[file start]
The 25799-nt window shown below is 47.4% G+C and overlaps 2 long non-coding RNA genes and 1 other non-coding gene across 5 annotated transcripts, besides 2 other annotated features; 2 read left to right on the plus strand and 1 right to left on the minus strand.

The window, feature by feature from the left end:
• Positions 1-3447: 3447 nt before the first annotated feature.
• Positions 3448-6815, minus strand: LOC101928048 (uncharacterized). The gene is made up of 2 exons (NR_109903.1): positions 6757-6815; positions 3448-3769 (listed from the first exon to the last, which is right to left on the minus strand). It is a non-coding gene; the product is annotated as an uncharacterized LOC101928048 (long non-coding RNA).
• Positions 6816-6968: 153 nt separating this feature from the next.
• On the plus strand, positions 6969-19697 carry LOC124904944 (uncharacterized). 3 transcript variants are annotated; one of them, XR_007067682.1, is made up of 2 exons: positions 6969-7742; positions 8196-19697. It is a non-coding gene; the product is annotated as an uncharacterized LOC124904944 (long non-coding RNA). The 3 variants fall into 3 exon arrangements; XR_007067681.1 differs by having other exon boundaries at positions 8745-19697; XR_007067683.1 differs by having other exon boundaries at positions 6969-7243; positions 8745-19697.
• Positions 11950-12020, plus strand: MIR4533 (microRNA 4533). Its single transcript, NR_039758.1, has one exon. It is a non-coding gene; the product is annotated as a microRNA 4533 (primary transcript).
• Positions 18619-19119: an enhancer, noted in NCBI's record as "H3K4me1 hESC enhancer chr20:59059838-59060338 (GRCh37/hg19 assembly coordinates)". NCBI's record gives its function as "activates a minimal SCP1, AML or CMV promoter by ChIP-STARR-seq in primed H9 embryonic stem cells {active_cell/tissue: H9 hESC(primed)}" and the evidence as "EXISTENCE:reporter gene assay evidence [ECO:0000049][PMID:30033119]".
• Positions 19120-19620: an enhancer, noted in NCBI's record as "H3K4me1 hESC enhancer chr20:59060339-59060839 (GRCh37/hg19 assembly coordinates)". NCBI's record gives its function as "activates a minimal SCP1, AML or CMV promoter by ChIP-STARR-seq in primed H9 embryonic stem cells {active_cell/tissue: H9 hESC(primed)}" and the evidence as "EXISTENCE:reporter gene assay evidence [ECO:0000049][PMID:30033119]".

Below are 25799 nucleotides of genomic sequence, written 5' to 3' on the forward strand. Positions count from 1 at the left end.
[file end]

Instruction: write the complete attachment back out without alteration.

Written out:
The 25799-nt window shown below is 47.4% G+C and overlaps 2 long non-coding RNA genes and 1 other non-coding gene across 5 annotated transcripts, besides 2 other annotated features; 2 read left to right on the plus strand and 1 right to left on the minus strand.

The window, feature by feature from the left end:
• Positions 1-3447: 3447 nt before the first annotated feature.
• Positions 3448-6815, minus strand: LOC101928048 (uncharacterized). The gene is made up of 2 exons (NR_109903.1): positions 6757-6815; positions 3448-3769 (listed from the first exon to the last, which is right to left on the minus strand). It is a non-coding gene; the product is annotated as an uncharacterized LOC101928048 (long non-coding RNA).
• Positions 6816-6968: 153 nt separating this feature from the next.
• On the plus strand, positions 6969-19697 carry LOC124904944 (uncharacterized). 3 transcript variants are annotated; one of them, XR_007067682.1, is made up of 2 exons: positions 6969-7742; positions 8196-19697. It is a non-coding gene; the product is annotated as an uncharacterized LOC124904944 (long non-coding RNA). The 3 variants fall into 3 exon arrangements; XR_007067681.1 differs by having other exon boundaries at positions 8745-19697; XR_007067683.1 differs by having other exon boundaries at positions 6969-7243; positions 8745-19697.
• Positions 11950-12020, plus strand: MIR4533 (microRNA 4533). Its single transcript, NR_039758.1, has one exon. It is a non-coding gene; the product is annotated as a microRNA 4533 (primary transcript).
• Positions 18619-19119: an enhancer, noted in NCBI's record as "H3K4me1 hESC enhancer chr20:59059838-59060338 (GRCh37/hg19 assembly coordinates)". NCBI's record gives its function as "activates a minimal SCP1, AML or CMV promoter by ChIP-STARR-seq in primed H9 embryonic stem cells {active_cell/tissue: H9 hESC(primed)}" and the evidence as "EXISTENCE:reporter gene assay evidence [ECO:0000049][PMID:30033119]".
• Positions 19120-19620: an enhancer, noted in NCBI's record as "H3K4me1 hESC enhancer chr20:59060339-59060839 (GRCh37/hg19 assembly coordinates)". NCBI's record gives its function as "activates a minimal SCP1, AML or CMV promoter by ChIP-STARR-seq in primed H9 embryonic stem cells {active_cell/tissue: H9 hESC(primed)}" and the evidence as "EXISTENCE:reporter gene assay evidence [ECO:0000049][PMID:30033119]".

Below are 25799 nucleotides of genomic sequence, written 5' to 3' on the forward strand. Positions count from 1 at the left end.